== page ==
Photo By Desiree Cousineau

Park fees face steep hike
Whether you’re going to Lassen Volcanic National Park just for the day or to camp for a week, whether there’s one person in your car or eight, it’s going to cost you twice as much starting in 2008, Park Superintendent Mary G. Martin announced recently. The per-vehicle fee, now $10, will increase to $20.

The good news: If you happen to be entering the park on foot, bicycle “or other individual means” (camelback?), it will cost just $10. Motorcyclists will pay $15.

The number of park visitors—and thus the amount of park income—has been declining. Whether the hikes will keep people away and defeat the purpose remains to be seen, of course. Park officials are taking comments on the proposal, so if you think the policy is wrongheaded in any way, e-mail Martin at <script type="text/javascript" language="javascript"> </script>.

Dr. King gets a street
Good-bye Whitman Avenue, hello Dr. Martin Luther King Jr. Parkway. Beginning Monday, Jan. 15—which, of course is Dr. King’s Day—the street stretching from the 20th Street Community Park to East Park Avenue will be named after the great civil-rights leader.

It’s the culmination of an effort that began in 2004 and jumped some hurdles—the City Council didn’t want to rename Warner Street, for example—before realizing its goal of getting the street named after Dr. King. In addition, a memorial statue of him will go into the park (it’s almost ready to be installed).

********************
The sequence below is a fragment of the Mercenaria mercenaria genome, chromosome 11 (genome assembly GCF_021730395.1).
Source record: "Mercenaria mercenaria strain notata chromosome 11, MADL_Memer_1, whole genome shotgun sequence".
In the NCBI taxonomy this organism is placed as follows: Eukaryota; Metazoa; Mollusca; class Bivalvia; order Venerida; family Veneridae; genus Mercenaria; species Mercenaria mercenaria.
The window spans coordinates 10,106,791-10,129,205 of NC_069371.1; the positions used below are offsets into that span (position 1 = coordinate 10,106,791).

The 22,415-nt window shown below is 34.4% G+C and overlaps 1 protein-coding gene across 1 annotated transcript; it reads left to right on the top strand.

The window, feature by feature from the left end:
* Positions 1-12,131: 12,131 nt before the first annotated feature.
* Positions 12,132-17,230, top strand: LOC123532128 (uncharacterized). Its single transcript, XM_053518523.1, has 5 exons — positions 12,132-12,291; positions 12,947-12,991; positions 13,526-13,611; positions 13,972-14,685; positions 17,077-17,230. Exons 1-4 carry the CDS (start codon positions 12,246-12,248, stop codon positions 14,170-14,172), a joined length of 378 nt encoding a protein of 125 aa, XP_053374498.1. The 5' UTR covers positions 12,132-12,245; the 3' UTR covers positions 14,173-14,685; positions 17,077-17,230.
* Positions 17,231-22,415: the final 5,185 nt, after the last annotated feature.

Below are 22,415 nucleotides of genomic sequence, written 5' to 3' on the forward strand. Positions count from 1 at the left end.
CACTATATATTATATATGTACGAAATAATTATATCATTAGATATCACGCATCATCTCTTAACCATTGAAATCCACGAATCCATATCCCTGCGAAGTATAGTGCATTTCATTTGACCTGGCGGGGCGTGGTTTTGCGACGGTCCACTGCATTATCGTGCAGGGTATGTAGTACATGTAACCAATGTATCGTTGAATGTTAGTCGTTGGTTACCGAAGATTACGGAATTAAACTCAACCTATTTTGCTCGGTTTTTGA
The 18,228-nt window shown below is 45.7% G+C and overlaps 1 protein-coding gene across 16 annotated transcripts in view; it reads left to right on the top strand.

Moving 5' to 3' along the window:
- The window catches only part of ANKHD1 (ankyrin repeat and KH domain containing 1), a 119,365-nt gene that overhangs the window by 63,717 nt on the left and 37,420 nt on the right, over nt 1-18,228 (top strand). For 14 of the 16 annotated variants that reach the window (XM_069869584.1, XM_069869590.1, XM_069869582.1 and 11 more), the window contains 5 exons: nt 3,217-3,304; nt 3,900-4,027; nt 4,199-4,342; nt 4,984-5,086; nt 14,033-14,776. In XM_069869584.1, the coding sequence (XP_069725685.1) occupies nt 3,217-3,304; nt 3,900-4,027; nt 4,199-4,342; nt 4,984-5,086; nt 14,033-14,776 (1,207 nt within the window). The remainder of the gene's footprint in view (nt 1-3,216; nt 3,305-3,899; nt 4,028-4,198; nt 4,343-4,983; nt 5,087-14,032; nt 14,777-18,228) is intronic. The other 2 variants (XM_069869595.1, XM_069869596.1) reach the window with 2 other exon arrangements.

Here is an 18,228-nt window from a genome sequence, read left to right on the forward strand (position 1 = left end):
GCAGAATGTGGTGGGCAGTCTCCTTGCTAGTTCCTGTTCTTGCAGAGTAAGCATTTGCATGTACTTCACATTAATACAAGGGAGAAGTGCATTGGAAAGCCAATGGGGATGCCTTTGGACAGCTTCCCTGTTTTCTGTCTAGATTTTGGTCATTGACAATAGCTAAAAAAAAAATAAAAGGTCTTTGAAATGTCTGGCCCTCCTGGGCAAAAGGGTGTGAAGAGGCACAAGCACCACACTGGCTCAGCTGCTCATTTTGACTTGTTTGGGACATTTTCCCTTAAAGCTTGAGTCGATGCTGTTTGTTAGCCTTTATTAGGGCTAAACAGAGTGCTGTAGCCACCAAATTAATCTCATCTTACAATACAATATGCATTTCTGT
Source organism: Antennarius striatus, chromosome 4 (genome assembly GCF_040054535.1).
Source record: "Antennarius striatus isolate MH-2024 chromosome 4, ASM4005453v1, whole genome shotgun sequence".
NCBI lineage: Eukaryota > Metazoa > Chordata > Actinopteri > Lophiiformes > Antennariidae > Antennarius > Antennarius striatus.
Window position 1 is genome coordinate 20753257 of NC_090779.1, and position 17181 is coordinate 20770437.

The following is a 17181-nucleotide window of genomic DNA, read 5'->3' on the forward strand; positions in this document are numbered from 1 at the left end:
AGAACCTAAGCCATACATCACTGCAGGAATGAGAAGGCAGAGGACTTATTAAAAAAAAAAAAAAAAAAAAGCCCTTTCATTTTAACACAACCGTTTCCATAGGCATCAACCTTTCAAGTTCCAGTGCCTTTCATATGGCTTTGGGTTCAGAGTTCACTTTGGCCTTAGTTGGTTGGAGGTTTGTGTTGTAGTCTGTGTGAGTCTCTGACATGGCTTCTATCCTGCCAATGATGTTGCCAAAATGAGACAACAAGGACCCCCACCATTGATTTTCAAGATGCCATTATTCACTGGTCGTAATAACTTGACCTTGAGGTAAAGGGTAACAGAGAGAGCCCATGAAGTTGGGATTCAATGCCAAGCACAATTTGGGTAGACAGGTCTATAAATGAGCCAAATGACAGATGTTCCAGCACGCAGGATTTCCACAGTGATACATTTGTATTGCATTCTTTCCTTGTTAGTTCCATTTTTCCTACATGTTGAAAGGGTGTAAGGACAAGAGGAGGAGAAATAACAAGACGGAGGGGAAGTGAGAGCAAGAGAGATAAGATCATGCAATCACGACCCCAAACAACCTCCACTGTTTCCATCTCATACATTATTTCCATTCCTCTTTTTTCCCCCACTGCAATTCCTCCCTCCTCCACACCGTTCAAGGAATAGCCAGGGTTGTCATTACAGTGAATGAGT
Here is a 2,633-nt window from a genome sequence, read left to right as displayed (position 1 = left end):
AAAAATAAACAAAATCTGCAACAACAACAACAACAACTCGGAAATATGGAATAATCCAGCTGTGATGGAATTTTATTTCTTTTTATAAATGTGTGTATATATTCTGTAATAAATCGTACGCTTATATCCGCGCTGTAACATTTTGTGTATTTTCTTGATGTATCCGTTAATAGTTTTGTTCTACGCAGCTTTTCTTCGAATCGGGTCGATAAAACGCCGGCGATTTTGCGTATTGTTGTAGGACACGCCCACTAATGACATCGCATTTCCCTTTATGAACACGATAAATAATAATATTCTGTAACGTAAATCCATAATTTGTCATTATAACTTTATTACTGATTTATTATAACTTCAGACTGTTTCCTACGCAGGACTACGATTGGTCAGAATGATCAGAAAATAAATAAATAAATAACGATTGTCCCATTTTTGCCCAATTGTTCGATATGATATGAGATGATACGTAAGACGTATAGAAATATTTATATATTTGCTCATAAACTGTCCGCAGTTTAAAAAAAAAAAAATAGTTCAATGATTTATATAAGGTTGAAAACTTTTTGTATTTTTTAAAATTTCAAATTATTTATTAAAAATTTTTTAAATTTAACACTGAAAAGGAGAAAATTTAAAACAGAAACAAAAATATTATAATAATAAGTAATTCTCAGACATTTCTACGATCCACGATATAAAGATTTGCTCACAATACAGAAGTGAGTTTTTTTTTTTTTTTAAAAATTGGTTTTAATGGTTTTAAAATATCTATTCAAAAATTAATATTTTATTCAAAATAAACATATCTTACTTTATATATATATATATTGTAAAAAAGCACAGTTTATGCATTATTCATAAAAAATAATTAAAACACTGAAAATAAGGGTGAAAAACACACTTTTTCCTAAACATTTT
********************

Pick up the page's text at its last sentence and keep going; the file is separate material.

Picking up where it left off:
For info on other Martin Luther King Day events, see the Calendar section.

Kirk makes her move
Maureen Kirk’s first official act as a member of the Butte County Board of Supervisors Tuesday (Jan. 9) was to nominate fellow Supervisor Jane Dolan to chair the board—which she will be doing for the fourth time, Dolan believes, though after 27 years on the job she’s lost count. Kirk also nominated Paradise Supervisor Kim Yamaguchi (pictured with Kirk below) to be vice-chairman.

Kirk’s first meeting featured an upbeat report from County Counsel Bruce Alpert on the county’s effort to leverage the Federal Energy Regulatory Commission’s relicensing of Oroville Dam to compel the state Department of Water Resources to reimburse the county for Oroville Lake’s “socioeconomic impacts.” The county has spent a small fortune on lawyers and consultants in the gamble that its case is righteous enough to squeeze far more money out of the state.

The good news is FERC devoted 30 pages in its draft EIR to the dam’s socioeconomic impacts, Alpert said, and did find that the county faced a deficit from operation of the lake. “The issue isn’t now whether we subsidize the lake, but to what extent,” he said.

“We will not give up the fight,” he said. “DWR will have to come to grips with it someday.”